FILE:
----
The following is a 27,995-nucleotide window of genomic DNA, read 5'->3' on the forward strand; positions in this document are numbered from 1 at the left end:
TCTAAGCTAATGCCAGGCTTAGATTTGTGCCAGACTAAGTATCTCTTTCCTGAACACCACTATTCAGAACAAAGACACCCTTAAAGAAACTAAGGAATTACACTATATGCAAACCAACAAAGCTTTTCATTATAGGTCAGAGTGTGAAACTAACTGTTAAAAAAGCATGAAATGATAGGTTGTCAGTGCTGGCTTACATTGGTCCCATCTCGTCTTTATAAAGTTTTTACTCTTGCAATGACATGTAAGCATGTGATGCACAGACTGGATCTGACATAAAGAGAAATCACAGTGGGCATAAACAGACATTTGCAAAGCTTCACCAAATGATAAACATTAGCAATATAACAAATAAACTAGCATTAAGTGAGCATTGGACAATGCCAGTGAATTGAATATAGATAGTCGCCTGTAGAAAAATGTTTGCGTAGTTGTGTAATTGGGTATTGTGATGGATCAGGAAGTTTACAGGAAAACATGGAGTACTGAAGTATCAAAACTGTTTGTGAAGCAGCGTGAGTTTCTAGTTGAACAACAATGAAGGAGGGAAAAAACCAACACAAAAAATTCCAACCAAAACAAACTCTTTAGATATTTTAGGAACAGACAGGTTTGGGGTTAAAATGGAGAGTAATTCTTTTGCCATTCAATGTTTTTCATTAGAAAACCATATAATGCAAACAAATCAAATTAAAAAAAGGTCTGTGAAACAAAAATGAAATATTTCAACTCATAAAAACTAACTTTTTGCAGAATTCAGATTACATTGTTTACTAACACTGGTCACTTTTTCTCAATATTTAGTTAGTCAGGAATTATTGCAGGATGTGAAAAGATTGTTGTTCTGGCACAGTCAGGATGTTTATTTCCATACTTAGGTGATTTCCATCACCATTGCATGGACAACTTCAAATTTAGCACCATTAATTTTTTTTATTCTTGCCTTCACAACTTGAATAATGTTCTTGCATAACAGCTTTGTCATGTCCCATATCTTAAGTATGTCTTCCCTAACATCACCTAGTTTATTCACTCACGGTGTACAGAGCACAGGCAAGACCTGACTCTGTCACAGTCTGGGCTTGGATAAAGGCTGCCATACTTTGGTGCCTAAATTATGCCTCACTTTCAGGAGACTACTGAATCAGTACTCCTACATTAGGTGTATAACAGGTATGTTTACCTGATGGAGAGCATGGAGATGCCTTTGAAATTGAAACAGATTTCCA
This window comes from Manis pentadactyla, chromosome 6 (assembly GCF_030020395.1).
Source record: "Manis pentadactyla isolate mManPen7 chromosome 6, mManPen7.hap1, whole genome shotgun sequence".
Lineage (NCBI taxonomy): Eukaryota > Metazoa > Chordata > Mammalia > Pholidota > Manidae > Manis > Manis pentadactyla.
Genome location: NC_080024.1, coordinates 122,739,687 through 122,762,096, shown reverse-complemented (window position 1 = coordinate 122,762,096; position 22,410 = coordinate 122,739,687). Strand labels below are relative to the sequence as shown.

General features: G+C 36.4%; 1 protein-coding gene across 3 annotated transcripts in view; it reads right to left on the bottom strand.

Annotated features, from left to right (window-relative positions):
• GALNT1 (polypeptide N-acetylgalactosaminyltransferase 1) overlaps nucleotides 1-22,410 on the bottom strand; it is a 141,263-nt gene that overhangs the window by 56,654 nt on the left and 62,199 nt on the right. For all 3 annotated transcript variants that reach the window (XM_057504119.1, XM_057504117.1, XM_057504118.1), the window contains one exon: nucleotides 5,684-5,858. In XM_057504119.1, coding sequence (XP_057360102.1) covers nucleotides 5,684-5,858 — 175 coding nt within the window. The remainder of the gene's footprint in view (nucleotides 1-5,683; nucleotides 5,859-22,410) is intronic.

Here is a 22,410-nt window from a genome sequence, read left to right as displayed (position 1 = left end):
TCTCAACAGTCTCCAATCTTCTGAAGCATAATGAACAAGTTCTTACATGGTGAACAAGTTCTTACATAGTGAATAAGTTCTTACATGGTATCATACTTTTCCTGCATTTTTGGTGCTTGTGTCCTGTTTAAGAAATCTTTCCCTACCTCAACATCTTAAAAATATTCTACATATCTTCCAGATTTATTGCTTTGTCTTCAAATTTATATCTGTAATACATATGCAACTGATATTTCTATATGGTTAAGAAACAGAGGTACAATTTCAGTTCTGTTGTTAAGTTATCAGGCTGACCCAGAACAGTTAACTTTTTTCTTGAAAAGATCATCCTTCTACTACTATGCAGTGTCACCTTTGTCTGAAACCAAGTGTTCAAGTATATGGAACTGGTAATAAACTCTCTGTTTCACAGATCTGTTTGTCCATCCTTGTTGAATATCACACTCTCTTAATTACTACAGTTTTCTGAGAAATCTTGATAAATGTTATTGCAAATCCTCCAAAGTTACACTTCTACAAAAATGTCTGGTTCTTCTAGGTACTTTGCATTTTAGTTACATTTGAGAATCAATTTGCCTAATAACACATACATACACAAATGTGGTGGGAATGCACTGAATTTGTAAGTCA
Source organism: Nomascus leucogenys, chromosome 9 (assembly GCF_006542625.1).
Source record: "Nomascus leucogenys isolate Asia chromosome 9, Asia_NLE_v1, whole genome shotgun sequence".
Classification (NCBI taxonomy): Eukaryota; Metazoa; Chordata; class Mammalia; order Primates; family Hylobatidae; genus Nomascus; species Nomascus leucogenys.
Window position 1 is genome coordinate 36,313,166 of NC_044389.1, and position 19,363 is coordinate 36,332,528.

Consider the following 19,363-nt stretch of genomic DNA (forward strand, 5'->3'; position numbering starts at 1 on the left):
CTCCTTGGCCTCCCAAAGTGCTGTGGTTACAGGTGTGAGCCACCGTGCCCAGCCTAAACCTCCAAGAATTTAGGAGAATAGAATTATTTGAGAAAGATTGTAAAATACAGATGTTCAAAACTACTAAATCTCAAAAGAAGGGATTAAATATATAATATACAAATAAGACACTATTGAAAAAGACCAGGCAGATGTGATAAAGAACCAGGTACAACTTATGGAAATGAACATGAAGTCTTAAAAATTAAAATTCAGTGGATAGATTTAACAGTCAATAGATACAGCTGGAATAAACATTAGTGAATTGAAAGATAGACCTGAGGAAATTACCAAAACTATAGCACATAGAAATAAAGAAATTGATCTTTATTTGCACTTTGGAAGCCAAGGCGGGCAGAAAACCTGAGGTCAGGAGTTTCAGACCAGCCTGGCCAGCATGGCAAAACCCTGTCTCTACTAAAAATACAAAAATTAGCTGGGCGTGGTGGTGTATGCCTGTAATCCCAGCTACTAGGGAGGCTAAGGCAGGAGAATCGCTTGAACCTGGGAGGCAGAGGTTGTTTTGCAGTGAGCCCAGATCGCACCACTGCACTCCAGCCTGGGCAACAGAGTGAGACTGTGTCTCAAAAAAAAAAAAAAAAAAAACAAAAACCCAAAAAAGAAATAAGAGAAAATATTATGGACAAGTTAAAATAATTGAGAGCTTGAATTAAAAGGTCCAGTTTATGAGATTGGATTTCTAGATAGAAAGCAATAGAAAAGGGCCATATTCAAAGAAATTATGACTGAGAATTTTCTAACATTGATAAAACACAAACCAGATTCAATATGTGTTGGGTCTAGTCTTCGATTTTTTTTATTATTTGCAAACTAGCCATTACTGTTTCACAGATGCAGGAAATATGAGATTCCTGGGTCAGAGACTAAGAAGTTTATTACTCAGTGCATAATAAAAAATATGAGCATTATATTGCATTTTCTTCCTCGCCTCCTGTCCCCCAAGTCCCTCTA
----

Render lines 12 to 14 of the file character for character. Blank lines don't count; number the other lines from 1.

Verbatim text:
Source organism: Nomascus leucogenys, chromosome 9 (assembly GCF_006542625.1).
Source record: "Nomascus leucogenys isolate Asia chromosome 9, Asia_NLE_v1, whole genome shotgun sequence".
Classification (NCBI taxonomy): Eukaryota; Metazoa; Chordata; class Mammalia; order Primates; family Hylobatidae; genus Nomascus; species Nomascus leucogenys.